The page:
More than a third (40%) of rivers in England and Wales are polluted with sewage, adding to one of ‘the most urgent environmental crises facing the UK today.’
Water companies and the government are failing to prevent avoidable sewage pollution, leaving our rivers unhealthy and putting wildlife and people at risk.
These are the findings of a nine-month long investigation into the sewerage system by the conservation charity WWF.
Nearly 18,000 (17,684) licensed emergency sewer overflows – managed by water companies across England and Wales – are meant to discharge raw sewage directly into the environment only during extreme rainfall, but WWF has found they are discharging far more frequently.
A total of 1,902 pollution incidents were reported by the nine water and sewerage companies operating in England alone, a first rise in incidences since 2012. There was also an increase in the most serious pollution incidents, all of which were associated with sewage.
‘The problem of sewage pollution stems from multiple failings, including lack of proper planning and investment in our sewerage system; shortcomings in monitoring, risk assessments, operational practice and staff culture and insufficient regulation. And many of us are also contributing to the problem of sewer overflows by flushing items such as wet wipes, sanitary products and kitchen fat down toilets and drains.’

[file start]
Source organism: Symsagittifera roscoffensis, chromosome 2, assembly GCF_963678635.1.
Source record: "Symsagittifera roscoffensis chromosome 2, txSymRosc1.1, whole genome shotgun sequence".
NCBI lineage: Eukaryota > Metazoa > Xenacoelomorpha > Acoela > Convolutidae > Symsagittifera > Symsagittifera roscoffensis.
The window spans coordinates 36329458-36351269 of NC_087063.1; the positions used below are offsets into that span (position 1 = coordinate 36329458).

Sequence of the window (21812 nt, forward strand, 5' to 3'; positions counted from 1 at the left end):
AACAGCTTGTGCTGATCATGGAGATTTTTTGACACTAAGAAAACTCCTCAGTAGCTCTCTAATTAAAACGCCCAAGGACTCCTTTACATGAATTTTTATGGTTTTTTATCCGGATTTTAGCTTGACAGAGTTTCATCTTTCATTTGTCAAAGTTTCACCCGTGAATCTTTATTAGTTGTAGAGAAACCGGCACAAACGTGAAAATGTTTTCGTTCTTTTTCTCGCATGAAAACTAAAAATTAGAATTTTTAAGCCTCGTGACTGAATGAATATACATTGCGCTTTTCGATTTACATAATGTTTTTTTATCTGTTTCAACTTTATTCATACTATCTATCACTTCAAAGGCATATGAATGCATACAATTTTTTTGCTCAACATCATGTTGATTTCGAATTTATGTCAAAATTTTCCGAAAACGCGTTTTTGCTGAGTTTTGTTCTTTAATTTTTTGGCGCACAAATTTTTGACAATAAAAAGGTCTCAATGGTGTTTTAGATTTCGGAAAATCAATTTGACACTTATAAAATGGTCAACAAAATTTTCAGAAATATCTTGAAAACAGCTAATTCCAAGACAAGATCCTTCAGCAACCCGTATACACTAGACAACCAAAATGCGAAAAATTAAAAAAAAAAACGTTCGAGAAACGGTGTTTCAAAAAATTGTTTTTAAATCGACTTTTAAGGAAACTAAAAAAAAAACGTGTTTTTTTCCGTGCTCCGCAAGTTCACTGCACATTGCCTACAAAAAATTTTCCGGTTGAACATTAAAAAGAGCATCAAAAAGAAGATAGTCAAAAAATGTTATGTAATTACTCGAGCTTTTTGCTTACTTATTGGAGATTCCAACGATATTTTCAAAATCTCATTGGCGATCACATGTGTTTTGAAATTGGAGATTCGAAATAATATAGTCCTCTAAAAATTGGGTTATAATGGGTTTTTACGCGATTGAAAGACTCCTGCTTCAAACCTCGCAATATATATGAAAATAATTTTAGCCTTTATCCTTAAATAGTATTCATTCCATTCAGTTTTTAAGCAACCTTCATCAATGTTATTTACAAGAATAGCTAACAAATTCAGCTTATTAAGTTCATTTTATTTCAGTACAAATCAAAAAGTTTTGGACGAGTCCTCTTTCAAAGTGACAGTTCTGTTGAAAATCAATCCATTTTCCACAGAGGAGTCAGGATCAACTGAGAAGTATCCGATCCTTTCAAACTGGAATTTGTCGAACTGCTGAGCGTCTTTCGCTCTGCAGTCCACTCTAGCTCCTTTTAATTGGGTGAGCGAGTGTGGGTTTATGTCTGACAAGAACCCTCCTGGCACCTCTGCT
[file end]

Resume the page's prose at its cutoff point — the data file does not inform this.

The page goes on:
Head of campaigns at WWF
South West Water, which operates in Devon, Cornwall, and small areas of Dorset and Somerset, reported by far the most sewage pollution incidents in 2016, with 115 sewage pollution incidents per 10,000km.
This was followed by Yorkshire Water, which reported 46 sewage pollution incidents, and Northumbrian Water which reported 38.
At the more positive end of the scale, United Utilities, which operates in the North West of England, reported 22 sewage pollution incidents.
The tip of the iceberg
This is likely to be just the tip of the iceberg because wastewater legally discharged continuously from sewage treatment works – also managed by water companies – is not being treated to high enough standards to protect rivers.
This is despite the fact that sewage pollution causes rapid algae growth, starving rivers of the oxygen that insects, fish and other wildlife need to survive. This in turn also affects animals such as otters and kingfishers at the top of the aquatic food chain.